AFAIK our minds synthesize a model for what we did a few moments after we do it. So would it mean philosophical "free will", and would it connect with your concept of consciousness in any meaningful ("willful" ? :-) way.

    I'm interested in why there is an illusion of free will, which is essentially the question of how our mind arises from our brains. Call it consciousness, call it self-awareness, call it what you will. Denying that it exists, as Larry appears to be doing, isn't helpful, and appears dishonest. I'm sure that Larry is a scrupulously honest person and this is probably a semantic issue, but unless he clarifies, it looks like he's trying to deny a phenomenon that is familiar to everyone.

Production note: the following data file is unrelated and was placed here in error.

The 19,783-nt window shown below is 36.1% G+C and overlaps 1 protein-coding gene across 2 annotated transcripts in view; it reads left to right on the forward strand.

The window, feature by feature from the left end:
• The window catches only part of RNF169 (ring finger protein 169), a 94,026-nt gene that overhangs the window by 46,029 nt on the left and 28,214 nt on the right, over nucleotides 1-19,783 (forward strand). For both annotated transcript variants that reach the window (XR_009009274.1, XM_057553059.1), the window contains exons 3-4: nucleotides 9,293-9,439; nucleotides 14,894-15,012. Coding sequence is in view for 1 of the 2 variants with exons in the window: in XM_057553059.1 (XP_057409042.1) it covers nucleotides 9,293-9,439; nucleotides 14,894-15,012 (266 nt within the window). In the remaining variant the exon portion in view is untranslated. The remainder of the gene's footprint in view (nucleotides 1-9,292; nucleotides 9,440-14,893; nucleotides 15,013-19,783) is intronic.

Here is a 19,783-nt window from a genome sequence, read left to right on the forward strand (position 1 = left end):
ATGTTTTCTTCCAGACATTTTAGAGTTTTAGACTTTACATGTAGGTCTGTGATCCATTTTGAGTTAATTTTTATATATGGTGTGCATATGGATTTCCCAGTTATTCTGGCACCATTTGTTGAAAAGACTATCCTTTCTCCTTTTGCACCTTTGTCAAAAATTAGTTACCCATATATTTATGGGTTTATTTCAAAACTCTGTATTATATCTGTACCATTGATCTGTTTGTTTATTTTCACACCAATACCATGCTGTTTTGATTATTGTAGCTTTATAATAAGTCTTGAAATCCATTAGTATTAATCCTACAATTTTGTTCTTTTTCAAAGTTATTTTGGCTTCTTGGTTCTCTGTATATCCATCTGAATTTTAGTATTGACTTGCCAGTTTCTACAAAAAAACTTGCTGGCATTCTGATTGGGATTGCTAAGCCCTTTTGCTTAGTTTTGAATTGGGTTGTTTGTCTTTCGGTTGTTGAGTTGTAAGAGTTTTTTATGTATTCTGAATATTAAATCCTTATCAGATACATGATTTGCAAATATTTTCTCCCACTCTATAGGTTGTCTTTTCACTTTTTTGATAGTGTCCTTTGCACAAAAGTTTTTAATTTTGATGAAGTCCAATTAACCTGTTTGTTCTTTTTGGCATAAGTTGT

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  12. tyro says,

    I'm interested in why there is an illusion of free will, which is essentially the question of how our mind arises from our brains. Call it consciousness, call it self-awareness, call it what you will. Denying that it exists, as Larry appears to be doing, isn't helpful, and appears dishonest. I'm sure that Larry is a scrupulously honest person and this is probably a semantic issue, but unless he clarifies, it looks like he's trying to deny a phenomenon that is familiar to everyone.

    I share your interest in how the brain works but, perhaps unlike you, I don't think the human brain is fundamentally different than the brain of a fruit fly.

    It is not helpful to coin a term such as "consciousness" to describe what we feel when our brain is working properly. The term has no biological meaning.

    I've always found it helpful to think of the "Data" analogy when discussing these problems. Data, you might recall, was the android on Star Trek: The Next Generation (the best of the Star Trek series). Was Data conscious? Did he have free will?